GORSUCH: No, I think -- I think acknowledging that -- that you have no problem with that suggests the Seventh Circuit erred in suggesting otherwise.
EICHER: The federal government also argued in support of the pharmacists against SuperValu. Its argument is that even if a lot of interpretations of a law are possible, or even if the government didn’t give good enough guidance, SuperValu is still liable.
REICHARD: Business news outlets hope that’s not the case, as it could turn every concerning claim into a false claim. And that’s costly and time consuming to defend.
It’s so fraught trying to figure out where the justices are by the questions they ask, but I’ll try anyway: I do think the eventual opinion will take subjective understanding of SuperValu’s actions into consideration.
We’ll find out soon enough whether I’m right on that.
And that’s this week’s Legal Docket.
MARY REICHARD, HOST: Next up on The World and Everything in It: the Monday Moneybeat.
NICK EICHER, HOST: It’s time to talk business, markets, and the economy with financial analyst and adviser David Bahnsen. He’s head of the wealth management firm The Bahnsen Group and he’s here now.
David, good morning!
DAVID BAHNSEN: Good morning Nick, good to be with you.
EICHER: Well, David, the news economy, I think, functions as all economies do, allocating scarce resources which have alternative uses, and with so much of the news resource allocated to coverage of the debt-ceiling negotiations. Perhaps it squeezed out other important stories. David, if we’re paying too much attention to that, what are we missing?
BAHNSEN: What interests me this week in the markets is this artificial intelligence stuff, and the huge performance of a company called Nvidia (which is about to be the next trillion-dollar company in the American stock market) getting more coverage in a sense than the debt ceiling did by the second half of the week. I think you’re going to end up with similar companies making a lot of money going way higher. We saw this with Nvidia: It’s up well over 100% in recent months.
But then I think we’re gonna have really bad companies that don’t make any money also go up a lot as part of the what will probably be next craze in this artificial intelligence space. So both as a social story and a market story, the AI thing is front and center. But you’re right. News—both in terms of the attention spans of those consuming as well as the people reading the news—has changed quite a bit.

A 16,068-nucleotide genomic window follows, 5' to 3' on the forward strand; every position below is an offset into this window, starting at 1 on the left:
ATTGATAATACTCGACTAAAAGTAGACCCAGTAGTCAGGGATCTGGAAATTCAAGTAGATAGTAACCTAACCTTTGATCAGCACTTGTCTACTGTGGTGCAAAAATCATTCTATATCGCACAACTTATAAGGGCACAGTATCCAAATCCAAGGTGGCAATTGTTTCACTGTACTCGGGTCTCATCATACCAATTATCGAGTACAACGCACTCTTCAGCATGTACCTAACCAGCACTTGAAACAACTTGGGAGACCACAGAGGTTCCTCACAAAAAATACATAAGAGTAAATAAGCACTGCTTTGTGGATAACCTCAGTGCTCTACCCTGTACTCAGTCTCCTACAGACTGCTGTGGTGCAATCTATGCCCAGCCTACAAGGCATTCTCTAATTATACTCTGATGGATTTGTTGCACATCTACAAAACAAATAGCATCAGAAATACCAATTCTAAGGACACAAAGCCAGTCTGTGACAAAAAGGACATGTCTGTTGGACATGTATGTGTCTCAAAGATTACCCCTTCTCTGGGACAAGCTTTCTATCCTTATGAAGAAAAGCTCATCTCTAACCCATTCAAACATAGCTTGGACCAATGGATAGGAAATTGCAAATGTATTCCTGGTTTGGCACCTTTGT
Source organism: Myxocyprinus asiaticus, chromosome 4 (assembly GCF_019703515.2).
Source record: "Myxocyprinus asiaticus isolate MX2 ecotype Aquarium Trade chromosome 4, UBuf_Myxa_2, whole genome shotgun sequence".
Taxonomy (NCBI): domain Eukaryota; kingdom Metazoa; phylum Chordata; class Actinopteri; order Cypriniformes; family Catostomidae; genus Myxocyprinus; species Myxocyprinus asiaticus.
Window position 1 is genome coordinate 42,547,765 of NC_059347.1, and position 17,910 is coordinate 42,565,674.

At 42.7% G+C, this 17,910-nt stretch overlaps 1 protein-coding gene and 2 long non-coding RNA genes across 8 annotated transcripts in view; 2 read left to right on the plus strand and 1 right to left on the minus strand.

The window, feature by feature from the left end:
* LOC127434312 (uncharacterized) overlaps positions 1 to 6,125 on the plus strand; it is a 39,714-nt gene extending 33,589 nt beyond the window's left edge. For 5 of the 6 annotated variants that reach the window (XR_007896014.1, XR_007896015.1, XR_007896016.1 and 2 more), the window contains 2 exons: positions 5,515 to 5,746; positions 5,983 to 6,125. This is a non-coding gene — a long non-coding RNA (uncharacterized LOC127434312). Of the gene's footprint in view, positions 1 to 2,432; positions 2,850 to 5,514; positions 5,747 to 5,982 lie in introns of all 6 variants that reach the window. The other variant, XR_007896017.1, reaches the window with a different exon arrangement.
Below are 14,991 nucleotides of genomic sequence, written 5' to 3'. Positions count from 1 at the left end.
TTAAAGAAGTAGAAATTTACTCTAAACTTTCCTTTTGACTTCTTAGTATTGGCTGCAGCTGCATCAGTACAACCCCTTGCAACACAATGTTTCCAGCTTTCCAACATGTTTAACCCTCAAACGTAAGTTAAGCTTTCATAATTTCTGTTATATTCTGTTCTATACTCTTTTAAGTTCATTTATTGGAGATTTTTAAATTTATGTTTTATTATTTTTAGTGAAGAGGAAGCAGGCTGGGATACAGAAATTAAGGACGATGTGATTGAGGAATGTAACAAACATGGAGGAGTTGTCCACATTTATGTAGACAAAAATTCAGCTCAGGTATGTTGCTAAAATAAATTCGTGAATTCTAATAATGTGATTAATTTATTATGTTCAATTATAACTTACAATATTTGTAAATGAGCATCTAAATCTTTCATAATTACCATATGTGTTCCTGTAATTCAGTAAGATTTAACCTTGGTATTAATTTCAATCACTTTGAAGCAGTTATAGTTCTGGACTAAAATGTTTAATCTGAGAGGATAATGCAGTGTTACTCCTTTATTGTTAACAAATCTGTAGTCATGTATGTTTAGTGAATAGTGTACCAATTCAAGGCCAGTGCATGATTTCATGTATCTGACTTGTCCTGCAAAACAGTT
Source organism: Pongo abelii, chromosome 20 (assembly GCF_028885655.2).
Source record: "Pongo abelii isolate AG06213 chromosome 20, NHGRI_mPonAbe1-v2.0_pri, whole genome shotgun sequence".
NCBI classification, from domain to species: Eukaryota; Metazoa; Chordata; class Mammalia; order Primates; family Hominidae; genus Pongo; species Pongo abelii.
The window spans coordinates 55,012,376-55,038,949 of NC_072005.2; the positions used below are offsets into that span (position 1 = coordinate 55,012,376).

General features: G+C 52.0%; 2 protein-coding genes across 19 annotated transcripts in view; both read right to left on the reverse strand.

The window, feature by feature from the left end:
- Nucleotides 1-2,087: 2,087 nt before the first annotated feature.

The new conversation now is, “is the Fed going to pause or skip over the idea?” A lot of people have been expecting that they’re just pausing for while—letting it sit there—but maybe all they’re doing is just taking a meeting off and going back to resuming the hikes later. The Fed fund’s futures are still overwhelmingly pricing in close to 100% chance of a rate cut by the end of the year. But the idea of that happening in July or September was considered to have really high odds the past couple of weeks that have come way down since, so we shall see.
EICHER: All right. Well, David, it's interesting, you should bring up the Fed because the first of the two questions we have selected for today from our world journalism Institute students, the first one has to do with the Fed. And I should point out here that we've got quite a diversity of colleges and universities represented here in the students. But the two questions that we picked out, as it turns out, are both from students from Hillsdale and perhaps that has something to do with the fact that Hillsdale has an excellent Economics program? I don't know. Let's go to our first question.
OLIVIA HIHCEK: My name is Olivia. Hijcek. I'm from Goshen, Indiana. I'm here this week at WJI. My question is, I've heard a lot of conservatives complain about the Fed and say that we should abolish it. Is the Fed an inherently bad thing? Or is it something that could be used for good?
BAHNSEN: Well, that’s a great question. And there is a lot of debate within conservatism on it. I don’t think that there’s been a lot of really thoughtful debate.
I think that when it comes to most of the people who advocate just abolishing the Fed (and sometimes even talking about what the damage they’ve done in a really conspiratorial or sinister way,) I don’t think that there’s a whole lot of homework and research that’s been done there. My own view is that virtually everything the Fed is doing right now is counterproductive, and the way in which we’ve turned to the Fed to ask them basically to run the economy and smooth out anything challenging that happens in the economy is also very wrong.
I think a lot of it was even codified into law in the late 1970s in something called the Humphrey Hawkins Act that directs the Fed to make sure that everyone has a job and that prices remain stable. And I don’t think that what we call the dual mandate is supposed to be the role of the Fed either. I do not believe that not having a central bank is a good idea. I think that the humble objective of a central bank, being lender of last resort in the late 19th and early 20th century, is to guard against times where a liquidity crisis can turn into a solvency crisis if you don’t have a central bank that can lend against good collateral.